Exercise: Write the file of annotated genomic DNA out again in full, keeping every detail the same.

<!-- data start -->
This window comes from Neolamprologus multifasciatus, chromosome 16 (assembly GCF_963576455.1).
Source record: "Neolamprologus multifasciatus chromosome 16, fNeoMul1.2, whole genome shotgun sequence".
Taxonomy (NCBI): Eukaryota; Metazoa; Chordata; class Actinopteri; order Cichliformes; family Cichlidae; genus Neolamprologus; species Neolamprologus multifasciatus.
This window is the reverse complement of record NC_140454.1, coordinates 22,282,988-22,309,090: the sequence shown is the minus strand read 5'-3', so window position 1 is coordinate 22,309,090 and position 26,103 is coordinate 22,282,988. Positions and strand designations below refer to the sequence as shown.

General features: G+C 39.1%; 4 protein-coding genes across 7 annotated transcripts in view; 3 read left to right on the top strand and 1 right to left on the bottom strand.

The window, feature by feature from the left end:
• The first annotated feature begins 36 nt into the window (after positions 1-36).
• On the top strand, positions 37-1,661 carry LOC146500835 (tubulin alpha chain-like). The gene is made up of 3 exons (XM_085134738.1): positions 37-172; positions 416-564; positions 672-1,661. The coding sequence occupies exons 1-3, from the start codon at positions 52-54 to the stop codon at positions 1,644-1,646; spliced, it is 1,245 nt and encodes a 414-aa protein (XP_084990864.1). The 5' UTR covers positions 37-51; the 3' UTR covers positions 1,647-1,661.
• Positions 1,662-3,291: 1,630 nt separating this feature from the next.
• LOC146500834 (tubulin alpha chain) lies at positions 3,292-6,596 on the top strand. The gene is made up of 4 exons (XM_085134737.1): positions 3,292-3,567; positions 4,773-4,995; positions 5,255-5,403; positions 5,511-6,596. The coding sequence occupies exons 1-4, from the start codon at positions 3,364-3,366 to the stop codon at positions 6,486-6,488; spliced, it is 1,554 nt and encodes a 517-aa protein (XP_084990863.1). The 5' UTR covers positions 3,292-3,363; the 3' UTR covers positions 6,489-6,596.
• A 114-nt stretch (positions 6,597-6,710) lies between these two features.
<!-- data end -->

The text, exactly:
This window comes from Neolamprologus multifasciatus, chromosome 16 (assembly GCF_963576455.1).
Source record: "Neolamprologus multifasciatus chromosome 16, fNeoMul1.2, whole genome shotgun sequence".
Taxonomy (NCBI): Eukaryota; Metazoa; Chordata; class Actinopteri; order Cichliformes; family Cichlidae; genus Neolamprologus; species Neolamprologus multifasciatus.
This window is the reverse complement of record NC_140454.1, coordinates 22,282,988-22,309,090: the sequence shown is the minus strand read 5'-3', so window position 1 is coordinate 22,309,090 and position 26,103 is coordinate 22,282,988. Positions and strand designations below refer to the sequence as shown.

General features: G+C 39.1%; 4 protein-coding genes across 7 annotated transcripts in view; 3 read left to right on the top strand and 1 right to left on the bottom strand.

The window, feature by feature from the left end:
• The first annotated feature begins 36 nt into the window (after positions 1-36).
• On the top strand, positions 37-1,661 carry LOC146500835 (tubulin alpha chain-like). The gene is made up of 3 exons (XM_085134738.1): positions 37-172; positions 416-564; positions 672-1,661. The coding sequence occupies exons 1-3, from the start codon at positions 52-54 to the stop codon at positions 1,644-1,646; spliced, it is 1,245 nt and encodes a 414-aa protein (XP_084990864.1). The 5' UTR covers positions 37-51; the 3' UTR covers positions 1,647-1,661.
• Positions 1,662-3,291: 1,630 nt separating this feature from the next.
• LOC146500834 (tubulin alpha chain) lies at positions 3,292-6,596 on the top strand. The gene is made up of 4 exons (XM_085134737.1): positions 3,292-3,567; positions 4,773-4,995; positions 5,255-5,403; positions 5,511-6,596. The coding sequence occupies exons 1-4, from the start codon at positions 3,364-3,366 to the stop codon at positions 6,486-6,488; spliced, it is 1,554 nt and encodes a 517-aa protein (XP_084990863.1). The 5' UTR covers positions 3,292-3,363; the 3' UTR covers positions 6,489-6,596.
• A 114-nt stretch (positions 6,597-6,710) lies between these two features.